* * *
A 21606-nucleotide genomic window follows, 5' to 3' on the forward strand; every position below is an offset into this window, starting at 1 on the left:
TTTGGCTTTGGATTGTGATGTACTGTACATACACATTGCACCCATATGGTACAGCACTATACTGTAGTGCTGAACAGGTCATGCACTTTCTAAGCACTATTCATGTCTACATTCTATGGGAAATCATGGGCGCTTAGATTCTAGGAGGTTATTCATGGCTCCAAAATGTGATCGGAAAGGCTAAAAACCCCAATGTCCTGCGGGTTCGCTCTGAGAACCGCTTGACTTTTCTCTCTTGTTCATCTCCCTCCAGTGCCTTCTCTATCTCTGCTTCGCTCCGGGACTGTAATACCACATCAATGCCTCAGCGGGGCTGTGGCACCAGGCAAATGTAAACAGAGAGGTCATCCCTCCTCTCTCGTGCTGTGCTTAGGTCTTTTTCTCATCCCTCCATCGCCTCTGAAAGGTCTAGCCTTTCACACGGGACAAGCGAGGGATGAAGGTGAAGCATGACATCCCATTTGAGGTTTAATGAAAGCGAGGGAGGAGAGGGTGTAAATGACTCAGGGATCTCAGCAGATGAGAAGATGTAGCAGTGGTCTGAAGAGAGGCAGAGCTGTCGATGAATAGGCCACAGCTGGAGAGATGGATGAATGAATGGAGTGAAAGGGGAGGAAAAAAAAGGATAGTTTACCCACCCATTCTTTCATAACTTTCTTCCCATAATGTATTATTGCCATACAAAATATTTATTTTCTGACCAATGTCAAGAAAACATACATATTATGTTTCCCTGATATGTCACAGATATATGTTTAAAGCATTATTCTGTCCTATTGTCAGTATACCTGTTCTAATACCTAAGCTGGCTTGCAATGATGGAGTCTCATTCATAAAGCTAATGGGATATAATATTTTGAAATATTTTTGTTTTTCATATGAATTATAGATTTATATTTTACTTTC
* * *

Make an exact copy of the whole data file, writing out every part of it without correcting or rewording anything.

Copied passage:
A 21606-nucleotide genomic window follows, 5' to 3' on the forward strand; every position below is an offset into this window, starting at 1 on the left:
TTTGGCTTTGGATTGTGATGTACTGTACATACACATTGCACCCATATGGTACAGCACTATACTGTAGTGCTGAACAGGTCATGCACTTTCTAAGCACTATTCATGTCTACATTCTATGGGAAATCATGGGCGCTTAGATTCTAGGAGGTTATTCATGGCTCCAAAATGTGATCGGAAAGGCTAAAAACCCCAATGTCCTGCGGGTTCGCTCTGAGAACCGCTTGACTTTTCTCTCTTGTTCATCTCCCTCCAGTGCCTTCTCTATCTCTGCTTCGCTCCGGGACTGTAATACCACATCAATGCCTCAGCGGGGCTGTGGCACCAGGCAAATGTAAACAGAGAGGTCATCCCTCCTCTCTCGTGCTGTGCTTAGGTCTTTTTCTCATCCCTCCATCGCCTCTGAAAGGTCTAGCCTTTCACACGGGACAAGCGAGGGATGAAGGTGAAGCATGACATCCCATTTGAGGTTTAATGAAAGCGAGGGAGGAGAGGGTGTAAATGACTCAGGGATCTCAGCAGATGAGAAGATGTAGCAGTGGTCTGAAGAGAGGCAGAGCTGTCGATGAATAGGCCACAGCTGGAGAGATGGATGAATGAATGGAGTGAAAGGGGAGGAAAAAAAAGGATAGTTTACCCACCCATTCTTTCATAACTTTCTTCCCATAATGTATTATTGCCATACAAAATATTTATTTTCTGACCAATGTCAAGAAAACATACATATTATGTTTCCCTGATATGTCACAGATATATGTTTAAAGCATTATTCTGTCCTATTGTCAGTATACCTGTTCTAATACCTAAGCTGGCTTGCAATGATGGAGTCTCATTCATAAAGCTAATGGGATATAATATTTTGAAATATTTTTGTTTTTCATATGAATTATAGATTTATATTTTACTTTC